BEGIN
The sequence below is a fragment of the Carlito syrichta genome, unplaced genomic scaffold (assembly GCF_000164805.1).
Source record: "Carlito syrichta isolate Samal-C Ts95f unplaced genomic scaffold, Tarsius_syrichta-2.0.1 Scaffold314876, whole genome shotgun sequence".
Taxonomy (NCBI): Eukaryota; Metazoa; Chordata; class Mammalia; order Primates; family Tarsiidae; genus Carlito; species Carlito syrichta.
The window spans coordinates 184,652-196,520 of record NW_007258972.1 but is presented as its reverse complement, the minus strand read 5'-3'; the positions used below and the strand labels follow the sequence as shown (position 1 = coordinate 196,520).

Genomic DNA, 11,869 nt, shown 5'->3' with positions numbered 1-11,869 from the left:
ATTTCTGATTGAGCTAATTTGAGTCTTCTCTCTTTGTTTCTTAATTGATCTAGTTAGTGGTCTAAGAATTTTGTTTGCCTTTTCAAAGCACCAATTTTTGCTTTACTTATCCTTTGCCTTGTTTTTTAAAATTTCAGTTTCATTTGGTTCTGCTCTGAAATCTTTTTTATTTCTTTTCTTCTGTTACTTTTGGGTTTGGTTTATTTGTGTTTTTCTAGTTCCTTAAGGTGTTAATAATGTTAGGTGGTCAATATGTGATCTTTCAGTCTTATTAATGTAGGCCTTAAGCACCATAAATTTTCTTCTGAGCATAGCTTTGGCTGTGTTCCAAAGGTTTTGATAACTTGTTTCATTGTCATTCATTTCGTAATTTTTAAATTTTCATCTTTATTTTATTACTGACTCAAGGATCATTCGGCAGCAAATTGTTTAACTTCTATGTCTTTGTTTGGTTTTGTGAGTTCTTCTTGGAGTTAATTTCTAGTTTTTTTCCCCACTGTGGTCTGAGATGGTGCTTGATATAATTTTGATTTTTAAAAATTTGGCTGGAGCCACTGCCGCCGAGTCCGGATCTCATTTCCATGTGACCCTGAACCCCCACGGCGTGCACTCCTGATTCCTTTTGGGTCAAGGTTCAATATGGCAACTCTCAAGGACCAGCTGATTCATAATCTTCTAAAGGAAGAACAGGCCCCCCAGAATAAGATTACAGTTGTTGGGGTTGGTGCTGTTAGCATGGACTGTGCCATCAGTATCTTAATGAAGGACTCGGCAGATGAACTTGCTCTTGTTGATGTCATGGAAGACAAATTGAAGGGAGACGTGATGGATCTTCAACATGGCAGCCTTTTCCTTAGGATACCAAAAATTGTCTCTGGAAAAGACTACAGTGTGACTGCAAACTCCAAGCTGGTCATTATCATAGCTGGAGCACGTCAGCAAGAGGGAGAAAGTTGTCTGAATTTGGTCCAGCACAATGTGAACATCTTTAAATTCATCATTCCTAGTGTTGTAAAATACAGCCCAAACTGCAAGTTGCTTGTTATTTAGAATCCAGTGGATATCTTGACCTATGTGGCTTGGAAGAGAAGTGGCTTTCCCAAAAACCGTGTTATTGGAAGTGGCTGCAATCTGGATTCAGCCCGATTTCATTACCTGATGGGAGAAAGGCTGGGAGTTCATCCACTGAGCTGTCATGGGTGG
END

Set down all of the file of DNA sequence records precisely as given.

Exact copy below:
The sequence below is a fragment of the Carlito syrichta genome, unplaced genomic scaffold (assembly GCF_000164805.1).
Source record: "Carlito syrichta isolate Samal-C Ts95f unplaced genomic scaffold, Tarsius_syrichta-2.0.1 Scaffold314876, whole genome shotgun sequence".
Taxonomy (NCBI): Eukaryota; Metazoa; Chordata; class Mammalia; order Primates; family Tarsiidae; genus Carlito; species Carlito syrichta.
The window spans coordinates 184,652-196,520 of record NW_007258972.1 but is presented as its reverse complement, the minus strand read 5'-3'; the positions used below and the strand labels follow the sequence as shown (position 1 = coordinate 196,520).

Genomic DNA, 11,869 nt, shown 5'->3' with positions numbered 1-11,869 from the left:
ATTTCTGATTGAGCTAATTTGAGTCTTCTCTCTTTGTTTCTTAATTGATCTAGTTAGTGGTCTAAGAATTTTGTTTGCCTTTTCAAAGCACCAATTTTTGCTTTACTTATCCTTTGCCTTGTTTTTTAAAATTTCAGTTTCATTTGGTTCTGCTCTGAAATCTTTTTTATTTCTTTTCTTCTGTTACTTTTGGGTTTGGTTTATTTGTGTTTTTCTAGTTCCTTAAGGTGTTAATAATGTTAGGTGGTCAATATGTGATCTTTCAGTCTTATTAATGTAGGCCTTAAGCACCATAAATTTTCTTCTGAGCATAGCTTTGGCTGTGTTCCAAAGGTTTTGATAACTTGTTTCATTGTCATTCATTTCGTAATTTTTAAATTTTCATCTTTATTTTATTACTGACTCAAGGATCATTCGGCAGCAAATTGTTTAACTTCTATGTCTTTGTTTGGTTTTGTGAGTTCTTCTTGGAGTTAATTTCTAGTTTTTTTCCCCACTGTGGTCTGAGATGGTGCTTGATATAATTTTGATTTTTAAAAATTTGGCTGGAGCCACTGCCGCCGAGTCCGGATCTCATTTCCATGTGACCCTGAACCCCCACGGCGTGCACTCCTGATTCCTTTTGGGTCAAGGTTCAATATGGCAACTCTCAAGGACCAGCTGATTCATAATCTTCTAAAGGAAGAACAGGCCCCCCAGAATAAGATTACAGTTGTTGGGGTTGGTGCTGTTAGCATGGACTGTGCCATCAGTATCTTAATGAAGGACTCGGCAGATGAACTTGCTCTTGTTGATGTCATGGAAGACAAATTGAAGGGAGACGTGATGGATCTTCAACATGGCAGCCTTTTCCTTAGGATACCAAAAATTGTCTCTGGAAAAGACTACAGTGTGACTGCAAACTCCAAGCTGGTCATTATCATAGCTGGAGCACGTCAGCAAGAGGGAGAAAGTTGTCTGAATTTGGTCCAGCACAATGTGAACATCTTTAAATTCATCATTCCTAGTGTTGTAAAATACAGCCCAAACTGCAAGTTGCTTGTTATTTAGAATCCAGTGGATATCTTGACCTATGTGGCTTGGAAGAGAAGTGGCTTTCCCAAAAACCGTGTTATTGGAAGTGGCTGCAATCTGGATTCAGCCCGATTTCATTACCTGATGGGAGAAAGGCTGGGAGTTCATCCACTGAGCTGTCATGGGTGG